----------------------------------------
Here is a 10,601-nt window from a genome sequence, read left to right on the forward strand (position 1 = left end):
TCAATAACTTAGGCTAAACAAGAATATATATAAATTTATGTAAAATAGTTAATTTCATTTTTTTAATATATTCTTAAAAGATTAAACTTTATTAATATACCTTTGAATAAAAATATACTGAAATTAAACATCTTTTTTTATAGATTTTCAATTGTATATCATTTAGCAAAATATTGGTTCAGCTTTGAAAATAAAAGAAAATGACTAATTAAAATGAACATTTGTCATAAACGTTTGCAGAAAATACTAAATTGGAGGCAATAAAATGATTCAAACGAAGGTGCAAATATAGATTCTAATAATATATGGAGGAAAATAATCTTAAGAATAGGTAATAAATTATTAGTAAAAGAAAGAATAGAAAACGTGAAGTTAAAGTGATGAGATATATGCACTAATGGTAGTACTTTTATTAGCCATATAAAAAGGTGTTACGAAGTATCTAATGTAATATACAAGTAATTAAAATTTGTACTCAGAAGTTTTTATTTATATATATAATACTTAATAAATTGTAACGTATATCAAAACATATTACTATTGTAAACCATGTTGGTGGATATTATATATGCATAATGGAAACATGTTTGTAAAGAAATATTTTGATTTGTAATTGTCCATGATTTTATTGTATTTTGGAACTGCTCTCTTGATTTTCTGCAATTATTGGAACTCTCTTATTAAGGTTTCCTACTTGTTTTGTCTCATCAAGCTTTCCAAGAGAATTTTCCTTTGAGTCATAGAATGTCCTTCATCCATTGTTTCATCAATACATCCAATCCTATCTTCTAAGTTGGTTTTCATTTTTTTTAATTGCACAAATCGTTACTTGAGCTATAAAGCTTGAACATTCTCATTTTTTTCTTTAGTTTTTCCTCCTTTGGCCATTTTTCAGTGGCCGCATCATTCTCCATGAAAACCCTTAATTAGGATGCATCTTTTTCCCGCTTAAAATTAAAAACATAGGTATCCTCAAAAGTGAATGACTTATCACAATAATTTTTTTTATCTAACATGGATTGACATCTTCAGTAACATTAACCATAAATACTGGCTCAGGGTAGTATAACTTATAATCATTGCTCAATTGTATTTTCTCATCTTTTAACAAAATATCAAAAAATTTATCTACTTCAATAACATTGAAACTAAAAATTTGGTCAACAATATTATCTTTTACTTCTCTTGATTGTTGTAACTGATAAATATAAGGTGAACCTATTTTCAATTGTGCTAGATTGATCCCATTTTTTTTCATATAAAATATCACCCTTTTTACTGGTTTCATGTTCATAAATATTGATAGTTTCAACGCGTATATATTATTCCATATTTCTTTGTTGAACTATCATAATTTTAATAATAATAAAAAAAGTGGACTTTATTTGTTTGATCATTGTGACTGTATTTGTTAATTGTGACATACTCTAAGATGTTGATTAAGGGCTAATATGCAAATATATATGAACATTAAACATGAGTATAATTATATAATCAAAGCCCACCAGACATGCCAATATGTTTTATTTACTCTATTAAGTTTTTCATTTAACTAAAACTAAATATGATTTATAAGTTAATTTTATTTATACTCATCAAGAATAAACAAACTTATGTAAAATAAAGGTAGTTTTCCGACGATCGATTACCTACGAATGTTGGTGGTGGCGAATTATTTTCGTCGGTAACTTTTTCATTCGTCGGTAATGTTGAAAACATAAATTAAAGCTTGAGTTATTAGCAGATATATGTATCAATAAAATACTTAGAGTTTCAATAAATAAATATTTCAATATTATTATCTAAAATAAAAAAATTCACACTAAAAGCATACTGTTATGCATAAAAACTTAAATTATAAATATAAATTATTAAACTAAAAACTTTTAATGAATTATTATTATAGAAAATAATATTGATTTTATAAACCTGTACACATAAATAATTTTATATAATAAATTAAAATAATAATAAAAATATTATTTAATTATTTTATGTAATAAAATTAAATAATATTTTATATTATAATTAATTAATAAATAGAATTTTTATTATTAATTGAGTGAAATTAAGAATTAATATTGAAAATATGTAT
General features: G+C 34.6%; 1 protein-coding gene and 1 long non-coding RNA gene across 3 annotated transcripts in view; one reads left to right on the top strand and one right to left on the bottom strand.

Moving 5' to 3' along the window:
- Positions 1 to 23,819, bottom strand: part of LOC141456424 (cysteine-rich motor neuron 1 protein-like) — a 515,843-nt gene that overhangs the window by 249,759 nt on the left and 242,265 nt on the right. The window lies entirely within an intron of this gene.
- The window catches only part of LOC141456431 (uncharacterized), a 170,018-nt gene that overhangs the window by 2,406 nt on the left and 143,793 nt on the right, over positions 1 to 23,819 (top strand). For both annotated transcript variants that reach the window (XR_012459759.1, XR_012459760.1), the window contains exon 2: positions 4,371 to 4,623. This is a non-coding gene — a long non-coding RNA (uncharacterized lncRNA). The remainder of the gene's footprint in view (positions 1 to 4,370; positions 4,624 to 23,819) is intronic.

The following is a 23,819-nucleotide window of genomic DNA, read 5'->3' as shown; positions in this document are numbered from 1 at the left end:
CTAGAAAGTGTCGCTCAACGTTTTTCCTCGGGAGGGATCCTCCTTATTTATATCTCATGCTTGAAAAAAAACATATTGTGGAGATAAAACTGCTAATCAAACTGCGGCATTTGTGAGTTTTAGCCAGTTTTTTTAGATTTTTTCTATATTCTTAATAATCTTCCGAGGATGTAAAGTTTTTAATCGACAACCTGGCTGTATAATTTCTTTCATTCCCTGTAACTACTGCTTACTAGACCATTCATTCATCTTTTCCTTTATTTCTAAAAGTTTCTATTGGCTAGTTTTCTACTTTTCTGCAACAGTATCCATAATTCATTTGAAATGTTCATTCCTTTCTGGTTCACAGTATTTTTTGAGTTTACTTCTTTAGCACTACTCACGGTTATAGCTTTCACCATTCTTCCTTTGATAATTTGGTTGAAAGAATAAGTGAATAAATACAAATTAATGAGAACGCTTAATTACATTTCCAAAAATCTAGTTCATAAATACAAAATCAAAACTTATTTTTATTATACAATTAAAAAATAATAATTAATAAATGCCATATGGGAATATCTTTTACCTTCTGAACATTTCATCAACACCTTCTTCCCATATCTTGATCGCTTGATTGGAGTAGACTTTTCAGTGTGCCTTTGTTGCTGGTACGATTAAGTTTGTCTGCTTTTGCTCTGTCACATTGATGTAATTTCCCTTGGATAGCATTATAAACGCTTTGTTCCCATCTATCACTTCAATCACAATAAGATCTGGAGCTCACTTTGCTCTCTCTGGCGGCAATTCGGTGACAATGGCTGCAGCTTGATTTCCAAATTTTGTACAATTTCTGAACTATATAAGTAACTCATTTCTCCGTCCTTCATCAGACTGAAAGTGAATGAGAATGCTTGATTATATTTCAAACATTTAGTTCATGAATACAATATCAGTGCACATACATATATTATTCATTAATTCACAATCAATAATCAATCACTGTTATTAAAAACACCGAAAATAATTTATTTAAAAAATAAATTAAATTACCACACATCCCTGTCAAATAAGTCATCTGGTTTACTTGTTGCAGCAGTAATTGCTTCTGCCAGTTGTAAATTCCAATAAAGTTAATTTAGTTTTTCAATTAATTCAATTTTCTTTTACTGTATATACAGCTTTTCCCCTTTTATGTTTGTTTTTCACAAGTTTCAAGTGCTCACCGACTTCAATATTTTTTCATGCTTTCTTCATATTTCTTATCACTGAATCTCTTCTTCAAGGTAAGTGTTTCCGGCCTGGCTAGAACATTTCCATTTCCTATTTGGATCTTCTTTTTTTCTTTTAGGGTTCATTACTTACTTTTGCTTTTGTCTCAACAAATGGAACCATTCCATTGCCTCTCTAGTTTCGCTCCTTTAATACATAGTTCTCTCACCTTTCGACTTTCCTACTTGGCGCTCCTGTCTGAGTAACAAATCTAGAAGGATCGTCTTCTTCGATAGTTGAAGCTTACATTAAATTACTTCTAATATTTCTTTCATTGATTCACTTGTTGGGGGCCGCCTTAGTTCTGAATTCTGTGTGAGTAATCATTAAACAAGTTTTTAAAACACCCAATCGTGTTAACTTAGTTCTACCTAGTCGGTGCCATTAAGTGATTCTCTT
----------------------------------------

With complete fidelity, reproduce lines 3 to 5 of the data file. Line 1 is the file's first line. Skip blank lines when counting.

General features: G+C 34.6%; 1 protein-coding gene and 1 long non-coding RNA gene across 3 annotated transcripts in view; one reads left to right on the top strand and one right to left on the bottom strand.

Moving 5' to 3' along the window:
- Positions 1 to 23,819, bottom strand: part of LOC141456424 (cysteine-rich motor neuron 1 protein-like) — a 515,843-nt gene that overhangs the window by 249,759 nt on the left and 242,265 nt on the right. The window lies entirely within an intron of this gene.